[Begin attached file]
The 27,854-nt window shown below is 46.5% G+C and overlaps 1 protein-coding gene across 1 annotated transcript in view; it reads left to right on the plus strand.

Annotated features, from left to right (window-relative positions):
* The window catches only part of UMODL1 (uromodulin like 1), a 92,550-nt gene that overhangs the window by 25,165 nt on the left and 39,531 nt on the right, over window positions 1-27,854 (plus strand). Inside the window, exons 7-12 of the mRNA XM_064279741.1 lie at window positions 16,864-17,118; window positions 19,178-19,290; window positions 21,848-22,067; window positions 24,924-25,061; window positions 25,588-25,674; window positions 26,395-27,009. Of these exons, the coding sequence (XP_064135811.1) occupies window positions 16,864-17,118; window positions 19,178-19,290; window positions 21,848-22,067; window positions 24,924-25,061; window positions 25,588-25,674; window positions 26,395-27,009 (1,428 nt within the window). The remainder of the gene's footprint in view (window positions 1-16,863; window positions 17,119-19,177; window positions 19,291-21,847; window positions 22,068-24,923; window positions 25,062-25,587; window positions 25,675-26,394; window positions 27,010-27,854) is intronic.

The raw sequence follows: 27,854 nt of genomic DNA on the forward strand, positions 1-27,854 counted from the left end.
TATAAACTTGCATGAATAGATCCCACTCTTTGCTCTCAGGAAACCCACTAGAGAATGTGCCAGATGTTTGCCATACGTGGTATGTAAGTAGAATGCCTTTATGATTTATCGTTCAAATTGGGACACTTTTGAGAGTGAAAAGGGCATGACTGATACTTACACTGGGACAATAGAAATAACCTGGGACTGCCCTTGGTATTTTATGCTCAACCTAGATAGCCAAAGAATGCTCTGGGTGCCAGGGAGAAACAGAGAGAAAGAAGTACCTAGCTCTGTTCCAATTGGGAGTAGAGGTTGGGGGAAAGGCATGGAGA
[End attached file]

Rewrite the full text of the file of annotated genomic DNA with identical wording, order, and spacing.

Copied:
The 27,854-nt window shown below is 46.5% G+C and overlaps 1 protein-coding gene across 1 annotated transcript in view; it reads left to right on the plus strand.

Annotated features, from left to right (window-relative positions):
* The window catches only part of UMODL1 (uromodulin like 1), a 92,550-nt gene that overhangs the window by 25,165 nt on the left and 39,531 nt on the right, over window positions 1-27,854 (plus strand). Inside the window, exons 7-12 of the mRNA XM_064279741.1 lie at window positions 16,864-17,118; window positions 19,178-19,290; window positions 21,848-22,067; window positions 24,924-25,061; window positions 25,588-25,674; window positions 26,395-27,009. Of these exons, the coding sequence (XP_064135811.1) occupies window positions 16,864-17,118; window positions 19,178-19,290; window positions 21,848-22,067; window positions 24,924-25,061; window positions 25,588-25,674; window positions 26,395-27,009 (1,428 nt within the window). The remainder of the gene's footprint in view (window positions 1-16,863; window positions 17,119-19,177; window positions 19,291-21,847; window positions 22,068-24,923; window positions 25,062-25,587; window positions 25,675-26,394; window positions 27,010-27,854) is intronic.

The raw sequence follows: 27,854 nt of genomic DNA on the forward strand, positions 1-27,854 counted from the left end.
TATAAACTTGCATGAATAGATCCCACTCTTTGCTCTCAGGAAACCCACTAGAGAATGTGCCAGATGTTTGCCATACGTGGTATGTAAGTAGAATGCCTTTATGATTTATCGTTCAAATTGGGACACTTTTGAGAGTGAAAAGGGCATGACTGATACTTACACTGGGACAATAGAAATAACCTGGGACTGCCCTTGGTATTTTATGCTCAACCTAGATAGCCAAAGAATGCTCTGGGTGCCAGGGAGAAACAGAGAGAAAGAAGTACCTAGCTCTGTTCCAATTGGGAGTAGAGGTTGGGGGAAAGGCATGGAGA